It is quite safe to say that neither Zach Randolph nor Blake Griffin had particularly good games on Saturday as the Clippers took a 1-0 lead over the Grizzlies in the first round of the NBA Playoffs. Randolph finished with 13 points on 6-10 shooting with four rebounds and five fouls. Griffin had 10 points on 3-9 shooting and five rebounds, and fouled out in 25 minutes.
It's hardly a surprise that the series began with some fantastic chippiness -- this is the Grizzlies and the Clippers, and bears nor boats forget. But that the referees keyed in their whistles upon two of the biggest stars in the series, and two players so critical to their teams' success, is a bit outside the norm. The officials won't call the bruisers this tightly all series, right?
Given the teams' history, including a 2012 seven-gamer more chippy than a Lay's factory, you can imagine the crew coming into Game 1 with the intent of quelling future problems. If that means being strict on heavy contact in the paint to the point it turns Z-Bo and Blake into part-time players, so be it. But it's not sustainable. No whistles keep Randolph from leading with a shoulder; no number of fouls changes Griffin's explosive, physical style. So are we ready for a series that keeps two of its five best players stuck on the bench or looking over their shoulders?
Based on how consistently NBA officials usually operate -- that's a joke -- it's in the best interest of Z-Bo and Griffin to come out bumping in Game 2 and force the refs to repeat themselves and calm it down. A tightly-called series probably benefits the Clippers more, though. L.A. has plenty of players other than Griffin who can score, though he is Chris Paul's best weapon. Memphis struggles to put up points even with Z-Bo. Without him, you're counting on the perimeter players like Mike Conley and Tayshaun Prince to produce at high levels. They can do it, but not as consistently as CP3, Chauncey Billups, Jamal Crawford et al.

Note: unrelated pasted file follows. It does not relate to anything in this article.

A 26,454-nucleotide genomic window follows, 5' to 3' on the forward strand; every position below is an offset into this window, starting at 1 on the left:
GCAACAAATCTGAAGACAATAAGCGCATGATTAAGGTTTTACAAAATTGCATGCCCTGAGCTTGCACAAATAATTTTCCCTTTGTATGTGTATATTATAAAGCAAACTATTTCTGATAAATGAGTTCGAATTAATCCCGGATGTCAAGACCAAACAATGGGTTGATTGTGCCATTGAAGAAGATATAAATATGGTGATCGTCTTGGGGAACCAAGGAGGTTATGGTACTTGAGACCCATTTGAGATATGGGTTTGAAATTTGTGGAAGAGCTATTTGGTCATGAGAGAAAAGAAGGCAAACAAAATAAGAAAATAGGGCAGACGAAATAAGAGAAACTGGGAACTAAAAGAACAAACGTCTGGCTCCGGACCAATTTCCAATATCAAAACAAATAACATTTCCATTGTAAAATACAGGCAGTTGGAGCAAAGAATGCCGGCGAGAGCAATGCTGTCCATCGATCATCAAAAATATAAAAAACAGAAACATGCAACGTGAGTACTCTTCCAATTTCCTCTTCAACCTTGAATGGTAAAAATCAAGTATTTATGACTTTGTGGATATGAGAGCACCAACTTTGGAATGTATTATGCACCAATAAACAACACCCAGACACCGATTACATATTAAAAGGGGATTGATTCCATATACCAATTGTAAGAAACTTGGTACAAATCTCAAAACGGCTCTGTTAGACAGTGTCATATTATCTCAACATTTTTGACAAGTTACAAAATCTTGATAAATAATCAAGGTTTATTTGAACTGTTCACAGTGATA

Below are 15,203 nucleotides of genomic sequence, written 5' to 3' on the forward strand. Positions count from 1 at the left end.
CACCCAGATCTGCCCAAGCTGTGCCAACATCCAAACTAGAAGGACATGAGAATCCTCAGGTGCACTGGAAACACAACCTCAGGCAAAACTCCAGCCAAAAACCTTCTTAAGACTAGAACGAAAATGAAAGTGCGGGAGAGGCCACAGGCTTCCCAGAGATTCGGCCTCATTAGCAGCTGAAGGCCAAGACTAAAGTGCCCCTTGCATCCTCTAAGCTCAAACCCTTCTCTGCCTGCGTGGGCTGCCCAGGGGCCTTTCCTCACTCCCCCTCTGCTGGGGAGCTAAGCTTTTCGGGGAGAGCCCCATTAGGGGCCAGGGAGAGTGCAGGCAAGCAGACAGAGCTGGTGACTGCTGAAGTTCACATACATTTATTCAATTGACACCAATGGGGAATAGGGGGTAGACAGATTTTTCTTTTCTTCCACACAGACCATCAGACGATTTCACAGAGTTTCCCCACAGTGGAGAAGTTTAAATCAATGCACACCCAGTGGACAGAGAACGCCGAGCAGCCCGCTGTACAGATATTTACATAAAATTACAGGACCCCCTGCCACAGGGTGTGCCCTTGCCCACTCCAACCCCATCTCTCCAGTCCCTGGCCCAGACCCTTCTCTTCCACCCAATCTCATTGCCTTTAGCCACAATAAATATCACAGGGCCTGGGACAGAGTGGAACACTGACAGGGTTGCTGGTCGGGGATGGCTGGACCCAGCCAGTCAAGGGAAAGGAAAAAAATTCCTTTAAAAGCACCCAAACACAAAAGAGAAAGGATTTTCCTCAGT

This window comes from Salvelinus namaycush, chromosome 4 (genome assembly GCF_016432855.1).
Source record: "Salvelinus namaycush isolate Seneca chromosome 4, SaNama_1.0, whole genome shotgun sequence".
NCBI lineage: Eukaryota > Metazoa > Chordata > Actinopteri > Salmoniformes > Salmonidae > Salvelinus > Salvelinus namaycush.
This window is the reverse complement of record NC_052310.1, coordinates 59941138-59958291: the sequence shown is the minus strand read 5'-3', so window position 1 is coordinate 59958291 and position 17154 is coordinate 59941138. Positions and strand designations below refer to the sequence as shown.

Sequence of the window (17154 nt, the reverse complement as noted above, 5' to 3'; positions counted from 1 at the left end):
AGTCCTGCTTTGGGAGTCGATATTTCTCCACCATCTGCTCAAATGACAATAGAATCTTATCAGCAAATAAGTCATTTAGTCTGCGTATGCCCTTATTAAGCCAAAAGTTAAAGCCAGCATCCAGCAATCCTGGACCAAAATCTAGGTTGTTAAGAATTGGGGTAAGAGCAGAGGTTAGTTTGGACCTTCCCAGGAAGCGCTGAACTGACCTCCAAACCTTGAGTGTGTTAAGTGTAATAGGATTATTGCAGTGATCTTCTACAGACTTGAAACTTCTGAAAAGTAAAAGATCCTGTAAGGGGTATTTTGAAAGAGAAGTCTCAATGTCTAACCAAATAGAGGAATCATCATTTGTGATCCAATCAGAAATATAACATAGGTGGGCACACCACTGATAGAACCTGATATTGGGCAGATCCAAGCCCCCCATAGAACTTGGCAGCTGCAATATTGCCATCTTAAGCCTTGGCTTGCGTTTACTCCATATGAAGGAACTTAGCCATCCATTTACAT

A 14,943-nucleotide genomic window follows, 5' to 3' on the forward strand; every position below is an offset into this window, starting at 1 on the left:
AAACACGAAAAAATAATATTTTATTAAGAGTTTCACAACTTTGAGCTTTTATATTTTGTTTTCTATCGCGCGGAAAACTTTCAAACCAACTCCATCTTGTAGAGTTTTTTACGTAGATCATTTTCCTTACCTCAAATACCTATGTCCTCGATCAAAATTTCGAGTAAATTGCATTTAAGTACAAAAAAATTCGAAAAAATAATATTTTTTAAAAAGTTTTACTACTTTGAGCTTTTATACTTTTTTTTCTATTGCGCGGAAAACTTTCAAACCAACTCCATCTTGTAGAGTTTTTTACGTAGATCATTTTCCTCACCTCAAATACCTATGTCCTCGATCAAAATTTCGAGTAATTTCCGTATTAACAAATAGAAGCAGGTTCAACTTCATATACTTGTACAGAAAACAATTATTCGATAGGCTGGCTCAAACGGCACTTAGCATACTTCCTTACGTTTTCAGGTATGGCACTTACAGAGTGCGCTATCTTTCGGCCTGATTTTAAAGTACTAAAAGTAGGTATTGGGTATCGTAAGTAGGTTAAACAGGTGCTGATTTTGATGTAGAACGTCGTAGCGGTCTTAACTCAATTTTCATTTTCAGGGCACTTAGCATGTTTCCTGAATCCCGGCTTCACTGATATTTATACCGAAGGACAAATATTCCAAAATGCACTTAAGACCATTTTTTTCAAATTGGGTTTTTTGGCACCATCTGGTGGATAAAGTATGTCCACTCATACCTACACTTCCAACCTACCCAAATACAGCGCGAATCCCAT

It would have been interesting to see Grizzlies-Clippers called like Nuggets-Warriors had been (which is more loose overall). When Randolph could stay on the court, he was effective. That in and of itself is a victory, given how Z-Bo has performed (far below his peak standard) this season. Memphis would take a Randolph shooting 60 percent every night. But the Grizzlies need him for more than 25 minutes.
That said, offense wasn't the problem for the Grizzlies in the end. The question coming into this series was whether Memphis's offense could score efficiently on an improved L.A. defense. It did. It just couldn't stop CP3 and the gang at all, despite Griffin's no-show. It doesn't bode well for Memphis heading into Game 2.